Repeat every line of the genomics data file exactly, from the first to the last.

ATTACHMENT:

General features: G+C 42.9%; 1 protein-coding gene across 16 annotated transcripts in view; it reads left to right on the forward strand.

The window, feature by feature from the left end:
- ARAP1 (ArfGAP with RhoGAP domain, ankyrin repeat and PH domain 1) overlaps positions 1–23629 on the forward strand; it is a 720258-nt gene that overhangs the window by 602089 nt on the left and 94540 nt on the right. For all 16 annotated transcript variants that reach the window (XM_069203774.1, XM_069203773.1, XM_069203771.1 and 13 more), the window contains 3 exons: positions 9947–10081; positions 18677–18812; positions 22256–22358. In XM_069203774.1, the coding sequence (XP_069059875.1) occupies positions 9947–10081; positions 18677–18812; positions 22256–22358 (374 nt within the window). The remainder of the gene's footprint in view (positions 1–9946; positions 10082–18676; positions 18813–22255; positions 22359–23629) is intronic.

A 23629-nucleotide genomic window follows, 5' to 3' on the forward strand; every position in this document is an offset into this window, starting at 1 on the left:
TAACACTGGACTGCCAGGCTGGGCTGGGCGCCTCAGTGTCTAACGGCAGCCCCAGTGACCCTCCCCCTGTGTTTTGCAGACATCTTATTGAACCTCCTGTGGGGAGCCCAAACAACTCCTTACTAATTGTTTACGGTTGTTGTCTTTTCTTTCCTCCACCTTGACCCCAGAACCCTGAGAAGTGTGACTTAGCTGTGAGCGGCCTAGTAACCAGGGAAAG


General features: G+C 42.9%; 1 protein-coding gene across 16 annotated transcripts in view; it reads left to right on the forward strand.

The window, feature by feature from the left end:
- ARAP1 (ArfGAP with RhoGAP domain, ankyrin repeat and PH domain 1) overlaps positions 1–23629 on the forward strand; it is a 720258-nt gene that overhangs the window by 602089 nt on the left and 94540 nt on the right. For all 16 annotated transcript variants that reach the window (XM_069203774.1, XM_069203773.1, XM_069203771.1 and 13 more), the window contains 3 exons: positions 9947–10081; positions 18677–18812; positions 22256–22358. In XM_069203774.1, the coding sequence (XP_069059875.1) occupies positions 9947–10081; positions 18677–18812; positions 22256–22358 (374 nt within the window). The remainder of the gene's footprint in view (positions 1–9946; positions 10082–18676; positions 18813–22255; positions 22359–23629) is intronic.

A 23629-nucleotide genomic window follows, 5' to 3' on the forward strand; every position in this document is an offset into this window, starting at 1 on the left:
TAACACTGGACTGCCAGGCTGGGCTGGGCGCCTCAGTGTCTAACGGCAGCCCCAGTGACCCTCCCCCTGTGTTTTGCAGACATCTTATTGAACCTCCTGTGGGGAGCCCAAACAACTCCTTACTAATTGTTTACGGTTGTTGTCTTTTCTTTCCTCCACCTTGACCCCAGAACCCTGAGAAGTGTGACTTAGCTGTGAGCGGCCTAGTAACCAGGGAAAG